The constants on lines 61 to 67 are just some more calculations for all the flexibility. TOP is the value to reset the timer at so we get a period of exactly PERIOD. MIN_MAX is the number of clock cycles to allow in either direction of the center. SHIFT is the number of bits to shift our input position by if we aren't operating at maximum resolution.OFFSET is the offset to use to make sure the pulse width is CENTER_WIDTH when the input position is half of its max value.

When the counter reaches its maximum value (TOP - 1), we reset the counter and update the position value. The reason we update the value here is because it prevents us from updating when the pulse could be active. If the pulse could be active and we change the desired position, we could get half a pulse which causes servos to glitch (jitter).

Here we also cap the values of the position so that we never output a pulse outside the set bounds. This is why the servo pauses at either extreme as it sweeps back and forth. The two extremes have values that aren't being used but the counter sweeps them anyways. If we wanted to open these up, we could simply set MIN_MAX_DIFF to be a bit larger.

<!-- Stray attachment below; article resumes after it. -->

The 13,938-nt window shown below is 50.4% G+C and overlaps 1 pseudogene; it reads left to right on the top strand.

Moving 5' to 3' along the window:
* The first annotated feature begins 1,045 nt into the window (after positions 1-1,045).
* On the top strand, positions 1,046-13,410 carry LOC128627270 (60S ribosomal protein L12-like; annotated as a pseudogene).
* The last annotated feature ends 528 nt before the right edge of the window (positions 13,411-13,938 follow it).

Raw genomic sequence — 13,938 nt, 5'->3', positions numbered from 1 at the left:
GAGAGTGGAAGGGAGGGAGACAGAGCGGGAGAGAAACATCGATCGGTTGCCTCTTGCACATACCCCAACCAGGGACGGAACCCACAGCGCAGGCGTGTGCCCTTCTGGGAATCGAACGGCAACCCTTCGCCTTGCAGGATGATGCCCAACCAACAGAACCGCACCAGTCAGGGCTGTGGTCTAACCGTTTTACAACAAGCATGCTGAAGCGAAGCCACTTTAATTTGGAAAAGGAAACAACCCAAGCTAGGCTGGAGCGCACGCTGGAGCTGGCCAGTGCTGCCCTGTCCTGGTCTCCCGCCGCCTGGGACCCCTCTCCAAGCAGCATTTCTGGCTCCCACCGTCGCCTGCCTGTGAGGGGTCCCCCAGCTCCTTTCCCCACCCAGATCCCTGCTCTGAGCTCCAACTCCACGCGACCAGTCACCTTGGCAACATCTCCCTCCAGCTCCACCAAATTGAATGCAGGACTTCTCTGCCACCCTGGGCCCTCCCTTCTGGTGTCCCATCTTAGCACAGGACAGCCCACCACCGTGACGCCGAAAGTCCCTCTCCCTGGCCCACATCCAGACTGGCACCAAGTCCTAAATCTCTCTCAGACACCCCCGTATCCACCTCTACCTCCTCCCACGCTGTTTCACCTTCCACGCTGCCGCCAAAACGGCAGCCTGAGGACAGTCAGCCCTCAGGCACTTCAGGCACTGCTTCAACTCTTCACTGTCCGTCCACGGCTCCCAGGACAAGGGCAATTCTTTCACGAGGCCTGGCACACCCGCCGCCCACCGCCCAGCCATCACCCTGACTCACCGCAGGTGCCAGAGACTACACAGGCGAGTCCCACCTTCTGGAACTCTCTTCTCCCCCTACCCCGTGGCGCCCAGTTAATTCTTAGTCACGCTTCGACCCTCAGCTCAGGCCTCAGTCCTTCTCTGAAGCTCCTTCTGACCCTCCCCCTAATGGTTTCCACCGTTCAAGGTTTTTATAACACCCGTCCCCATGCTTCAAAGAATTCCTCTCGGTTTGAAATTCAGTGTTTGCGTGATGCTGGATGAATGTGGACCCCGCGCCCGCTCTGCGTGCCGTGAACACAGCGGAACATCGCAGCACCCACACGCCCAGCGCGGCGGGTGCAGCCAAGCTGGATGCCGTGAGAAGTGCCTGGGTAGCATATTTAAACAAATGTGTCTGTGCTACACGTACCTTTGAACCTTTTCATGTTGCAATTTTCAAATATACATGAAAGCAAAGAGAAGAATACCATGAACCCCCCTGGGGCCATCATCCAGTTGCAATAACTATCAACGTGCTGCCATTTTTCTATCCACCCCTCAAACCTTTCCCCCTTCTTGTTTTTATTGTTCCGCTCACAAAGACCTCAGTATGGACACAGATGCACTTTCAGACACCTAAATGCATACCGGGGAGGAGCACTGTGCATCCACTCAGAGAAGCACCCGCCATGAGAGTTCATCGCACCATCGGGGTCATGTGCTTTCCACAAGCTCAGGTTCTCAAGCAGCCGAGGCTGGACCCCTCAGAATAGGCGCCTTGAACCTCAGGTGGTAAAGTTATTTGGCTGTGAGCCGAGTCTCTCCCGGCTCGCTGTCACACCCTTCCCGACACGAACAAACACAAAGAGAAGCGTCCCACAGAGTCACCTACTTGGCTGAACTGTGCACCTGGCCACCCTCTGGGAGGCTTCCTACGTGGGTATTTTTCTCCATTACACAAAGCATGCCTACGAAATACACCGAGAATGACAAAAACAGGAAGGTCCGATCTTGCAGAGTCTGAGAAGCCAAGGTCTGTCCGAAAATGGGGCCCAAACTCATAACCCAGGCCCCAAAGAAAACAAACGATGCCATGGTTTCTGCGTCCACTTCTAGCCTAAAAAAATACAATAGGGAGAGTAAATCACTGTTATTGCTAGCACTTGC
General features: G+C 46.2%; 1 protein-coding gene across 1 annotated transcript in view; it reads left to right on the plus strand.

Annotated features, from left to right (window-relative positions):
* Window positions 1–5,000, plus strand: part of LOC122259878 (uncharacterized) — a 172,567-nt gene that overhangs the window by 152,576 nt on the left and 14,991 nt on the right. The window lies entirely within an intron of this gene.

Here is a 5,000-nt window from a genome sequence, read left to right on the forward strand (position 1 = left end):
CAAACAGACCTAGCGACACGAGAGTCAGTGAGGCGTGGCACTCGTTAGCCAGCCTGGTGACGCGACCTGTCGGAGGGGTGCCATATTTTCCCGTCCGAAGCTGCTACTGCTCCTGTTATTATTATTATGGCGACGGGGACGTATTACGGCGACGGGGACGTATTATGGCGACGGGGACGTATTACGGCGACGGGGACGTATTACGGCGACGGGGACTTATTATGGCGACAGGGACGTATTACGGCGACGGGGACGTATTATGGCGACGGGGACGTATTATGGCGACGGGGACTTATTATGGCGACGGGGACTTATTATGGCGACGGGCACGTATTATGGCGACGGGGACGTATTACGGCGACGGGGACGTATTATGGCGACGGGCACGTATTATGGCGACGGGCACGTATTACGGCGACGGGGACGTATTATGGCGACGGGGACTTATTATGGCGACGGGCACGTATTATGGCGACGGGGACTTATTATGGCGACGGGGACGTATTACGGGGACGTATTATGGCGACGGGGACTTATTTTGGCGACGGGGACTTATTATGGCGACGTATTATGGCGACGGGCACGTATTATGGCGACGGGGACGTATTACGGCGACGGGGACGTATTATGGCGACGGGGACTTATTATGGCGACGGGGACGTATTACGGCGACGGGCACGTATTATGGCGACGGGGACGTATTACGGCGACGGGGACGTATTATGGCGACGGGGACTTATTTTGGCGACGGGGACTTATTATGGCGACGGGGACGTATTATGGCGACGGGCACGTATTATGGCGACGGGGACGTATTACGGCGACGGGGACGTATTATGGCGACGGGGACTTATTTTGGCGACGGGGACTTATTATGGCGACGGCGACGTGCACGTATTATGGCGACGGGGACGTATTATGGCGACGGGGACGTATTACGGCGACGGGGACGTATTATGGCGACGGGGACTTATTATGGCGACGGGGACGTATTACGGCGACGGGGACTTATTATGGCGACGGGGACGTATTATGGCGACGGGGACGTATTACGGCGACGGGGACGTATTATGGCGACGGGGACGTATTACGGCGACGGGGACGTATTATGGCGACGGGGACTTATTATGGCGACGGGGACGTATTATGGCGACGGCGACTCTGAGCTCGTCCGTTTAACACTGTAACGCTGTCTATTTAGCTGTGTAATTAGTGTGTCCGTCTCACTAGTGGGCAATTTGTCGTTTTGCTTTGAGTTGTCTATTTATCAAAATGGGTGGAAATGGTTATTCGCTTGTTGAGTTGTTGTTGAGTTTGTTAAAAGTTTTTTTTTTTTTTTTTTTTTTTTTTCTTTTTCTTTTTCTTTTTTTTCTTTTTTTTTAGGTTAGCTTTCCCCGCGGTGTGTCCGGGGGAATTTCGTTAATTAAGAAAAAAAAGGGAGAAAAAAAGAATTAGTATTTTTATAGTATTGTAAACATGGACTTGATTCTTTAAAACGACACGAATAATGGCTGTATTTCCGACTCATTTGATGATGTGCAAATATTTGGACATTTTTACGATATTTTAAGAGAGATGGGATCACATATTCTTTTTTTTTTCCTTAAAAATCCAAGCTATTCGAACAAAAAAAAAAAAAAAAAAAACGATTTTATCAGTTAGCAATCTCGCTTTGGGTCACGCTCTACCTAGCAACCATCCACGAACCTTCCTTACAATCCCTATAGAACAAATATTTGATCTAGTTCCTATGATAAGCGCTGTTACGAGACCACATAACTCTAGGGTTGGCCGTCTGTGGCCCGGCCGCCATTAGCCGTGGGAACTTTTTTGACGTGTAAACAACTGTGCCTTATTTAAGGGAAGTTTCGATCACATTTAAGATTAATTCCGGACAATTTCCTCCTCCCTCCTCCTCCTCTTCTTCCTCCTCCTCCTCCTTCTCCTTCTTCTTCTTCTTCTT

Finally, we output a 1 only when the shifted position plus offset is greater than the counter.

That's it for this module! You could totally use the PWM component instead, but you would have to do a lot of calculations to set the TOP value correctly and then you would need to be careful about what duty cycle you requested to not damage your servo. With this module, you don't have to think about the details and it won't let you send values outside the range you specify.